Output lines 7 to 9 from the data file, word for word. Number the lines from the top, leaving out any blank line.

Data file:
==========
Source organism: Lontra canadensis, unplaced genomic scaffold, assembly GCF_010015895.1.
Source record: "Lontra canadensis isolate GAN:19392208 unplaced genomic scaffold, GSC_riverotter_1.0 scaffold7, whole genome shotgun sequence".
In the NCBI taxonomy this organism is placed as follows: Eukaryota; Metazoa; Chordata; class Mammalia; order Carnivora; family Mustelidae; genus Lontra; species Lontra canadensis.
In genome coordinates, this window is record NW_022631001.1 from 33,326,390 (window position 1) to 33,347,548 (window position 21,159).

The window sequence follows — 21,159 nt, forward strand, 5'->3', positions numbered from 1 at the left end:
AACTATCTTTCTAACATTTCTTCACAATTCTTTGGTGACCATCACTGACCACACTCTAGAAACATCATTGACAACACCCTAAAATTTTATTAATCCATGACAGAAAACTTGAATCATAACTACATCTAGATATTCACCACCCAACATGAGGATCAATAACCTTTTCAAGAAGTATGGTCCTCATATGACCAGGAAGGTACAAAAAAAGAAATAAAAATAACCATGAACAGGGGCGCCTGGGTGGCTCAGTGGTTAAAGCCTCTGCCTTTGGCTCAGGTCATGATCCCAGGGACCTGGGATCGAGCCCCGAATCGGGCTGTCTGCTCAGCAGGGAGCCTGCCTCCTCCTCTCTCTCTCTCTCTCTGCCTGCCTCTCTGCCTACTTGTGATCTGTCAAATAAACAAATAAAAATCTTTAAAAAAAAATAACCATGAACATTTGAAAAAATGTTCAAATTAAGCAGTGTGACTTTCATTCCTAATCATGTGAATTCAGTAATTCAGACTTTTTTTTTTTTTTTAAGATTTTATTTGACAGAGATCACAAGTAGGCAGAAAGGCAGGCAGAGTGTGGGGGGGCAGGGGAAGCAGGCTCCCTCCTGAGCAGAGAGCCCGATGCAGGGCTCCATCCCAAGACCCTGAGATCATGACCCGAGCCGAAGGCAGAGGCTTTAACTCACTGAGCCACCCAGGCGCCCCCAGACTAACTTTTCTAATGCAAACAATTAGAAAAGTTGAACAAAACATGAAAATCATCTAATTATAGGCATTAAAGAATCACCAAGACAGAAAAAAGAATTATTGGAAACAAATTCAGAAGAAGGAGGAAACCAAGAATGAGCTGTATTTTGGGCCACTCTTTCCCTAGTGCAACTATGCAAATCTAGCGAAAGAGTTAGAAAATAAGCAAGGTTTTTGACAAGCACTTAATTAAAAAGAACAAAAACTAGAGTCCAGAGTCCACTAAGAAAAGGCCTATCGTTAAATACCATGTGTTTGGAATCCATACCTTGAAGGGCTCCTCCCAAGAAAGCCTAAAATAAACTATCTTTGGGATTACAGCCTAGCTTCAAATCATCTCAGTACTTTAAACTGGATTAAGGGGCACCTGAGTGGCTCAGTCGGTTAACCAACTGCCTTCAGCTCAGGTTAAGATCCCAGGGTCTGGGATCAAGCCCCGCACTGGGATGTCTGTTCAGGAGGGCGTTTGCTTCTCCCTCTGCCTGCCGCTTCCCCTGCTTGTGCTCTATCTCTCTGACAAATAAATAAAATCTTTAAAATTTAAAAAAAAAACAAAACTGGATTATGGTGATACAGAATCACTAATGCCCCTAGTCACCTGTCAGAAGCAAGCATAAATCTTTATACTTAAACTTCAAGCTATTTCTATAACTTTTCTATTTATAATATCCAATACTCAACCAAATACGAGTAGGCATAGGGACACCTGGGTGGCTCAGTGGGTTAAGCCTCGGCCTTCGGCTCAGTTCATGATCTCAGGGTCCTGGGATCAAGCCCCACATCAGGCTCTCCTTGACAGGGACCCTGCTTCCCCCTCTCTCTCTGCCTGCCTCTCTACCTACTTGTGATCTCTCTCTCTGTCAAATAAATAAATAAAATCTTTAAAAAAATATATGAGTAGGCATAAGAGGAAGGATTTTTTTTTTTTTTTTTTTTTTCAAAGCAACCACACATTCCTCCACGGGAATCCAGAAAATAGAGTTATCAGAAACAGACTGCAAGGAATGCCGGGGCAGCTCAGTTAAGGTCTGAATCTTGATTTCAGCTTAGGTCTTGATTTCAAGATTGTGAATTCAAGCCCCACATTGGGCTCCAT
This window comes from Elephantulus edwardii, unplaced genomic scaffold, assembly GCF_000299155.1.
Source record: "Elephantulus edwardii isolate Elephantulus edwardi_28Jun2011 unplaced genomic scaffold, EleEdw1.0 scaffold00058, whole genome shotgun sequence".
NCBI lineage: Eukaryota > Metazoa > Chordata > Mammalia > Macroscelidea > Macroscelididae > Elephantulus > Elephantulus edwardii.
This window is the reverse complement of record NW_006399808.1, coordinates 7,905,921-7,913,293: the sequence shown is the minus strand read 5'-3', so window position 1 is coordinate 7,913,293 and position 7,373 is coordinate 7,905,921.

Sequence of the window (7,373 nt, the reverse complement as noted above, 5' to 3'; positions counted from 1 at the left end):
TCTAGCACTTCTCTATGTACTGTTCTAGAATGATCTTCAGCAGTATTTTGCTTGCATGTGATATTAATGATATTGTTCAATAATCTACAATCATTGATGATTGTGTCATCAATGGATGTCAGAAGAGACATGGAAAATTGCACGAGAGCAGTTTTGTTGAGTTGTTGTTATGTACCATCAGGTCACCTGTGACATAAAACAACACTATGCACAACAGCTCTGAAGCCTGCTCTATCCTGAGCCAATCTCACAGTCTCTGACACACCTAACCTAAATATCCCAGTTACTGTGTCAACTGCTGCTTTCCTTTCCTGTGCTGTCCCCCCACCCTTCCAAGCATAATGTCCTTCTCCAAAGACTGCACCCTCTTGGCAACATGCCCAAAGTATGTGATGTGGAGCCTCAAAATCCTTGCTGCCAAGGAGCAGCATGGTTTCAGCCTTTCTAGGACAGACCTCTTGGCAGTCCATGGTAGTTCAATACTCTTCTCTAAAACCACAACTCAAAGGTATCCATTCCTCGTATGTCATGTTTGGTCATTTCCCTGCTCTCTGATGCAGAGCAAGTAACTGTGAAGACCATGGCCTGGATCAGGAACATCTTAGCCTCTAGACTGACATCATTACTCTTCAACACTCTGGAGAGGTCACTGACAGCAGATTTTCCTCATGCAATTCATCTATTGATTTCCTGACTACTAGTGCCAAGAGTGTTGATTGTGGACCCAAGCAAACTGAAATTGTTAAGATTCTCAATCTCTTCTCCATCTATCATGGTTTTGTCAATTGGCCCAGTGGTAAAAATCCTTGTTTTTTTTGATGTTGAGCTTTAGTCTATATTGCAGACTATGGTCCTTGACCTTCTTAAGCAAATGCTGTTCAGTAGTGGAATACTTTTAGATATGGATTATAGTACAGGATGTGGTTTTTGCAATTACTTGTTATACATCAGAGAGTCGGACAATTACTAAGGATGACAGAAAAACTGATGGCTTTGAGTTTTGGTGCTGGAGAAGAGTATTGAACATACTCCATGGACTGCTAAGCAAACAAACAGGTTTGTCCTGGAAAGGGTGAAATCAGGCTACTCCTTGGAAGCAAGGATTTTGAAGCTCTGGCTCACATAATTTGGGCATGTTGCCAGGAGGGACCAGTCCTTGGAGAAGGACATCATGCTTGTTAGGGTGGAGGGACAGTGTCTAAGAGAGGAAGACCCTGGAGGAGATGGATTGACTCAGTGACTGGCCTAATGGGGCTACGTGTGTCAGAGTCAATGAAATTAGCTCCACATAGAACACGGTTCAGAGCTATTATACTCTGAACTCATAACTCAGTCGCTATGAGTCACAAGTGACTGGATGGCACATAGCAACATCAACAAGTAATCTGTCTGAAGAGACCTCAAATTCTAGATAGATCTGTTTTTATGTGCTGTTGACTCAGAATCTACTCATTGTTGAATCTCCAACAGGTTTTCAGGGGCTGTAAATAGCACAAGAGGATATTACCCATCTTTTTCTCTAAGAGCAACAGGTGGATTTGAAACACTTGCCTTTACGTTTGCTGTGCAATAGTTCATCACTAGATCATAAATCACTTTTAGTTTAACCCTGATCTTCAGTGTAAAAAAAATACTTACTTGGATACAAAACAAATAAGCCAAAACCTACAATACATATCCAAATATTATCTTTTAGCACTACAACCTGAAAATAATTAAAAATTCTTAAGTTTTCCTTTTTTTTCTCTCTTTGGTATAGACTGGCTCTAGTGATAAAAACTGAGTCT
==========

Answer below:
This window comes from Elephantulus edwardii, unplaced genomic scaffold, assembly GCF_000299155.1.
Source record: "Elephantulus edwardii isolate Elephantulus edwardi_28Jun2011 unplaced genomic scaffold, EleEdw1.0 scaffold00058, whole genome shotgun sequence".
NCBI lineage: Eukaryota > Metazoa > Chordata > Mammalia > Macroscelidea > Macroscelididae > Elephantulus > Elephantulus edwardii.